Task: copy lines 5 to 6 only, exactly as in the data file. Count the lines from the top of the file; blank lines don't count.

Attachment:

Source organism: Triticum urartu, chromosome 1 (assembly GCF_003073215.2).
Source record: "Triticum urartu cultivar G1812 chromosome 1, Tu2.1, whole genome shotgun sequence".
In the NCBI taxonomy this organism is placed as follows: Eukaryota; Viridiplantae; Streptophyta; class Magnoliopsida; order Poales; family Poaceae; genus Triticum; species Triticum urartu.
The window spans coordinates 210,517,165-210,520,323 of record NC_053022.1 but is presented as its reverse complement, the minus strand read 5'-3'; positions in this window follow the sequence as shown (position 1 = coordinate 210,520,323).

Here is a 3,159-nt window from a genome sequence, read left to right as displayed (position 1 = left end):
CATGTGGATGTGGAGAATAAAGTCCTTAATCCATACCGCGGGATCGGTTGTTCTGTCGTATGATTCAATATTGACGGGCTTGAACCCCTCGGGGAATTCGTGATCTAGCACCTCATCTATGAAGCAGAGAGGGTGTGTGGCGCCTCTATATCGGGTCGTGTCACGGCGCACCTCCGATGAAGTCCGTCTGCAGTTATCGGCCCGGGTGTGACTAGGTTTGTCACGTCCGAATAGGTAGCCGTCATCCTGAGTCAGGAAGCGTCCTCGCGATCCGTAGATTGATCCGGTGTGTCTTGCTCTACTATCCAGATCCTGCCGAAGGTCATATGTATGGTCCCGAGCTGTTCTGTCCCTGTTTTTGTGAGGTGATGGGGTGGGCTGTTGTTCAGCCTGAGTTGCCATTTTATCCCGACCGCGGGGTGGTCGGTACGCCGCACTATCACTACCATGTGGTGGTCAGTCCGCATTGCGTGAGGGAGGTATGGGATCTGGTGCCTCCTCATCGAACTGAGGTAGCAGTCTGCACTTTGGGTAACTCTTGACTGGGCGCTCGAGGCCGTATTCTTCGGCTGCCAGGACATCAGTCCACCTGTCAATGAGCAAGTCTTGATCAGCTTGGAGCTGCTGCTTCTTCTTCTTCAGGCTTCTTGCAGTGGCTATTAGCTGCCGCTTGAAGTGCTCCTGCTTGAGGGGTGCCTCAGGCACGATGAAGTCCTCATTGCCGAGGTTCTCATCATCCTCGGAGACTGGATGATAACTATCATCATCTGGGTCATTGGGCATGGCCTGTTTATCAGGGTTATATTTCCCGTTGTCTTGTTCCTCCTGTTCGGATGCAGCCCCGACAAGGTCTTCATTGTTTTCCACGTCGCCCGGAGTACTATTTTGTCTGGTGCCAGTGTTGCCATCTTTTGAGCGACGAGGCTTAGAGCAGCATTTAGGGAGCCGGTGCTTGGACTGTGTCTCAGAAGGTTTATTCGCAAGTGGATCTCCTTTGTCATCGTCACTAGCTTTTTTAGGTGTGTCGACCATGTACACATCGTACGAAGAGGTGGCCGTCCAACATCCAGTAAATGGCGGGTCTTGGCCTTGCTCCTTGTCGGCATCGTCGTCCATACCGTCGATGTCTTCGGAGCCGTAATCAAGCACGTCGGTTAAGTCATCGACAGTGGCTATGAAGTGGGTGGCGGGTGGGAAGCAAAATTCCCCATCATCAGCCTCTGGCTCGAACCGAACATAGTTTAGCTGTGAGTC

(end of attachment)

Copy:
Here is a 3,159-nt window from a genome sequence, read left to right as displayed (position 1 = left end):
CATGTGGATGTGGAGAATAAAGTCCTTAATCCATACCGCGGGATCGGTTGTTCTGTCGTATGATTCAATATTGACGGGCTTGAACCCCTCGGGGAATTCGTGATCTAGCACCTCATCTATGAAGCAGAGAGGGTGTGTGGCGCCTCTATATCGGGTCGTGTCACGGCGCACCTCCGATGAAGTCCGTCTGCAGTTATCGGCCCGGGTGTGACTAGGTTTGTCACGTCCGAATAGGTAGCCGTCATCCTGAGTCAGGAAGCGTCCTCGCGATCCGTAGATTGATCCGGTGTGTCTTGCTCTACTATCCAGATCCTGCCGAAGGTCATATGTATGGTCCCGAGCTGTTCTGTCCCTGTTTTTGTGAGGTGATGGGGTGGGCTGTTGTTCAGCCTGAGTTGCCATTTTATCCCGACCGCGGGGTGGTCGGTACGCCGCACTATCACTACCATGTGGTGGTCAGTCCGCATTGCGTGAGGGAGGTATGGGATCTGGTGCCTCCTCATCGAACTGAGGTAGCAGTCTGCACTTTGGGTAACTCTTGACTGGGCGCTCGAGGCCGTATTCTTCGGCTGCCAGGACATCAGTCCACCTGTCAATGAGCAAGTCTTGATCAGCTTGGAGCTGCTGCTTCTTCTTCTTCAGGCTTCTTGCAGTGGCTATTAGCTGCCGCTTGAAGTGCTCCTGCTTGAGGGGTGCCTCAGGCACGATGAAGTCCTCATTGCCGAGGTTCTCATCATCCTCGGAGACTGGATGATAACTATCATCATCTGGGTCATTGGGCATGGCCTGTTTATCAGGGTTATATTTCCCGTTGTCTTGTTCCTCCTGTTCGGATGCAGCCCCGACAAGGTCTTCATTGTTTTCCACGTCGCCCGGAGTACTATTTTGTCTGGTGCCAGTGTTGCCATCTTTTGAGCGACGAGGCTTAGAGCAGCATTTAGGGAGCCGGTGCTTGGACTGTGTCTCAGAAGGTTTATTCGCAAGTGGATCTCCTTTGTCATCGTCACTAGCTTTTTTAGGTGTGTCGACCATGTACACATCGTACGAAGAGGTGGCCGTCCAACATCCAGTAAATGGCGGGTCTTGGCCTTGCTCCTTGTCGGCATCGTCGTCCATACCGTCGATGTCTTCGGAGCCGTAATCAAGCACGTCGGTTAAGTCATCGACAGTGGCTATGAAGTGGGTGGCGGGTGGGAAGCAAAATTCCCCATCATCAGCCTCTGGCTCGAACCGAACATAGTTTAGCTGTGAGTC